Dr. Thomas Boyer Appointed Director of New Arizona Liver Institute at UA

George Humphrey
Oct. 9, 2000


Dr. Thomas D. Boyer, an expert in the diagnosis and treatment of liver disorders, has been appointed director of the new Arizona Liver Institute at the University of Arizona College of Medicine.

Boyer, who also is a noted liver transplant physician, brings to AHSC 20 years of experience in hepatology and a long record of both basic and clinical research funded by the National Institutes of Health (NIH) and industry. Established with funding from the Arizona Legislature, the Arizona Liver Institute will search for chemical and natural agents that offer potential cures for liver diseases. Dr. Boyer's goal is to develop the Institute into a world-renowned integrated clinical and basic research program for chronic liver disease.

Boyer also will serve as a professor in the UA department of medicine and will work with the University Medical Center Liver Transplant Program.

A graduate of the University of Redlands and University of Southern California School of Medicine, Boyer received his training in internal medicine and hepatology at Los Angeles County-USC Medical Center. He completed his training in gastroenterology at University of California San Francisco, where he then went on to become a faculty member. During his tenure at UCSF he became professor of medicine and chief of gastroenterolgy at the San Francisco Veterans Hospital.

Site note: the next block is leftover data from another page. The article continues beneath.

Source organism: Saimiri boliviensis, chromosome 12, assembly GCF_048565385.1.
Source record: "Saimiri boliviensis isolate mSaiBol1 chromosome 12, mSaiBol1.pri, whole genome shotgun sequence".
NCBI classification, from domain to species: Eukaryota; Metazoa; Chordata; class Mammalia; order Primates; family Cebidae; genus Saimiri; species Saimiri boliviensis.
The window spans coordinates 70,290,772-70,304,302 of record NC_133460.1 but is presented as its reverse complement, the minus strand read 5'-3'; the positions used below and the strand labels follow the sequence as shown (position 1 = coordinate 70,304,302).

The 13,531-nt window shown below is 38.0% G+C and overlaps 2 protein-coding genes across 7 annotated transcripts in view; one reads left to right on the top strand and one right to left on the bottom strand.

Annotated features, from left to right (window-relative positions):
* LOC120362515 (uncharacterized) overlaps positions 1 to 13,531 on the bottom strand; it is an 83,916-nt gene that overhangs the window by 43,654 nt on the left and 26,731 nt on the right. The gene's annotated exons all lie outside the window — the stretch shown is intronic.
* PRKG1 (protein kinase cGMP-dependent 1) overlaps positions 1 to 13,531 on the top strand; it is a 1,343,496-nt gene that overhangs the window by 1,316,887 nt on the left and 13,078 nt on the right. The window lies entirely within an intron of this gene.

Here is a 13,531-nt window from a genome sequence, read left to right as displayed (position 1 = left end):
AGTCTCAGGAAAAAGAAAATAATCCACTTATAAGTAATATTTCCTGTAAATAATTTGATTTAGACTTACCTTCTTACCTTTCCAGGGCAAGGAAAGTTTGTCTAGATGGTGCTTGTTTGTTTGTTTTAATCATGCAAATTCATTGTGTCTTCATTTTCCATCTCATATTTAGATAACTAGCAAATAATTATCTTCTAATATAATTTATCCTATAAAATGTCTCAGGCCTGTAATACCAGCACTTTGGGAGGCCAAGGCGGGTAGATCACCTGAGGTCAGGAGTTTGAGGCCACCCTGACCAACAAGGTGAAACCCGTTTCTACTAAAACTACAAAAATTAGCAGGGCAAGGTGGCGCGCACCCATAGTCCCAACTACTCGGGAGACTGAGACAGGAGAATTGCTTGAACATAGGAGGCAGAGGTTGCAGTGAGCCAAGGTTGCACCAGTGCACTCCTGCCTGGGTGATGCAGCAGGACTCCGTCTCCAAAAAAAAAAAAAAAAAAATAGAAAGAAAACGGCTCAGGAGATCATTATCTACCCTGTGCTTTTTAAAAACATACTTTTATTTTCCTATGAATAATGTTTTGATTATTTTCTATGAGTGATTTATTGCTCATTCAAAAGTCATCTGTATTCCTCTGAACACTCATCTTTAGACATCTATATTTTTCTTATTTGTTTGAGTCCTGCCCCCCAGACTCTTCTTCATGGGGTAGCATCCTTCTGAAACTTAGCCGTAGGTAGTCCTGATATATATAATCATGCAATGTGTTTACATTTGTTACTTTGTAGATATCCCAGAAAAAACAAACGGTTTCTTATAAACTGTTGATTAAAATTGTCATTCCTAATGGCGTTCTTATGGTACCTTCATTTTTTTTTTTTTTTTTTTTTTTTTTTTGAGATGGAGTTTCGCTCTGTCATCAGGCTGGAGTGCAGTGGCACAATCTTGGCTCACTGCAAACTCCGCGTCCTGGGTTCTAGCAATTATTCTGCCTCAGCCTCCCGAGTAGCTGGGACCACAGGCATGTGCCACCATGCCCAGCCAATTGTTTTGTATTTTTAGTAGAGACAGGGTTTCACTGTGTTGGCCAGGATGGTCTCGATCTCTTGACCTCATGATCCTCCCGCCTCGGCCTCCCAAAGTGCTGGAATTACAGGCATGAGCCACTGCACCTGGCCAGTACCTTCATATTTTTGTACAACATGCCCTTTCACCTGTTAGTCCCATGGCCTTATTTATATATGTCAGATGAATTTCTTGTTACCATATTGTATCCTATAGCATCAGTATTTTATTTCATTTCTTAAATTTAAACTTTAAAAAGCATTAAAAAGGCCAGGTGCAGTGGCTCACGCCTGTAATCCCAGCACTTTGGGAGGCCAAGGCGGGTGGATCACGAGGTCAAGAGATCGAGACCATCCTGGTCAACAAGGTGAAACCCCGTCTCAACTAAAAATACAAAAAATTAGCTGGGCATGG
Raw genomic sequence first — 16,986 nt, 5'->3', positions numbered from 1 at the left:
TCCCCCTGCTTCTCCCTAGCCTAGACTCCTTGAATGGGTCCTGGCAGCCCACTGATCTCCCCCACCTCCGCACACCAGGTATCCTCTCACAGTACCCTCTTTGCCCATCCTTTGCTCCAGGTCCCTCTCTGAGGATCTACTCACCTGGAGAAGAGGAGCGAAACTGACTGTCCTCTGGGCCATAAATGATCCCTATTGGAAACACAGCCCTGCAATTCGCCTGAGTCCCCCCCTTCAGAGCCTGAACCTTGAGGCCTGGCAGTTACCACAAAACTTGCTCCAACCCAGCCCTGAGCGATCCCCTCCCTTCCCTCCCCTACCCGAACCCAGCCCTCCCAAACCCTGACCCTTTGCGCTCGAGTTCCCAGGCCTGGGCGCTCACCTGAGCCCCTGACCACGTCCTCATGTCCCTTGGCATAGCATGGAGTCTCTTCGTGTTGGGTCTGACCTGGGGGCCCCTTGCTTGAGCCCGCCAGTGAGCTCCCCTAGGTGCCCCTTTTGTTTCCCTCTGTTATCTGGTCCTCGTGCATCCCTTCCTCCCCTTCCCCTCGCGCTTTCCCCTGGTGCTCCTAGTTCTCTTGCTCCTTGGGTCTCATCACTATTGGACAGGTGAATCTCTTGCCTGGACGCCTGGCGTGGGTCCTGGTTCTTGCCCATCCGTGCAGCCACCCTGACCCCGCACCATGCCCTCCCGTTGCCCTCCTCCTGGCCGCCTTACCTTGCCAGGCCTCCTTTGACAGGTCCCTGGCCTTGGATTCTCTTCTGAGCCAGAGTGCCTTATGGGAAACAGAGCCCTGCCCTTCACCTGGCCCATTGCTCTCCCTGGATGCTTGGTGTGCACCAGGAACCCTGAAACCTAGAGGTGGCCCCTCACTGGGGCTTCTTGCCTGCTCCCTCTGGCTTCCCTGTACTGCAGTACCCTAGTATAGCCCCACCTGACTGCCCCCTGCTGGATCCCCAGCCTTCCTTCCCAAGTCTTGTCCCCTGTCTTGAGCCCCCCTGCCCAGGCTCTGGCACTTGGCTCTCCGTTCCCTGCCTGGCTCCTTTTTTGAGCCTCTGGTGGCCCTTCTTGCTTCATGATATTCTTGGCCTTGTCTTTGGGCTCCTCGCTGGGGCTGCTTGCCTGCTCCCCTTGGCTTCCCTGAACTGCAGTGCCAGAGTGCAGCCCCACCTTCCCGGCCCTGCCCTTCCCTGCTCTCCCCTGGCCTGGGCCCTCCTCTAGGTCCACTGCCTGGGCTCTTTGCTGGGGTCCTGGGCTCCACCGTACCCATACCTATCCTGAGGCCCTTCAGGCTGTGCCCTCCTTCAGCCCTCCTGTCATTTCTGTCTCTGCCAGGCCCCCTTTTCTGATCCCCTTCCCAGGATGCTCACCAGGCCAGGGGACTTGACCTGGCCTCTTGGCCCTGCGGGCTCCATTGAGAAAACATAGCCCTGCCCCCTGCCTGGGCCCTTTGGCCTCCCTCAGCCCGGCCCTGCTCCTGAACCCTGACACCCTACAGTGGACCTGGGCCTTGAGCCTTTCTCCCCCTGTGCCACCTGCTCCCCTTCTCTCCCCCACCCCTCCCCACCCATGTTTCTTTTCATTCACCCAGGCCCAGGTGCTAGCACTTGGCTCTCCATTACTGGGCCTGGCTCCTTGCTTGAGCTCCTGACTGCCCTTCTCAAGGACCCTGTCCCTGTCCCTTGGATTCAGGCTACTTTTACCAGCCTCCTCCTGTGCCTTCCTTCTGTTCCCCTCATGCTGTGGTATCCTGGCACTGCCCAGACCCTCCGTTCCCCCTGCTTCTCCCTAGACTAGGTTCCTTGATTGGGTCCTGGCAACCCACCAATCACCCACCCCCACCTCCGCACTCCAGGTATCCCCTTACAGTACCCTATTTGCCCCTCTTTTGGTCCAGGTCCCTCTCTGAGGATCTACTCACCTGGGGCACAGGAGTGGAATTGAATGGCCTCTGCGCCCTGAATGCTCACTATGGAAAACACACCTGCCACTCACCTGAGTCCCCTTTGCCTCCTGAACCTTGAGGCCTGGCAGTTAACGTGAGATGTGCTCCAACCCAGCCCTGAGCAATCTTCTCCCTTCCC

In 1990, Boyer moved to Emory University in Atlanta as professor of medicine and biochemistry and director of the Division of Digestive Diseases. While at Emory he directed a division of about 15 physicians and investigators and was responsible for the clinical and training programs at Emory University Hospital, Grady Memorial Hospital and the Atlanta VA Hospital. Boyer was the transplant physician for the liver transplant program and had a large hepatology practice at the Emory Clinic. He was the principal investigator on one NIH grant and numerous studies of the treatment of viral hepatitis, which were sponsored by industry. In addition, he was an investigator on two large multicenter NIH funded studies of the treatment of bleeding varices and treatment of primary biliary cirrhosis.

Boyer has published more that 50 articles in peer-reviewed journals, is the editor (with Dr. David Zakim) of the leading textbook on liver disease (Hepatology), and is the author of numerous book chapters, review articles and editorials. In addition, he is a member of the board of directors of the American Association for the Study of Liver Diseases and will serve as president of that organization in 2002.

The need for this new institute is apparent. Approximately 25 million Americans (one in 10) are afflicted with liver, bile duct or gallbladder diseases, according to the American Liver Foundation. At least 4 million Americans have hepatitis C, a potentially fatal virus that infects the liver. About 26,000 Americans die each year from chronic liver diseases and cirrhosis.

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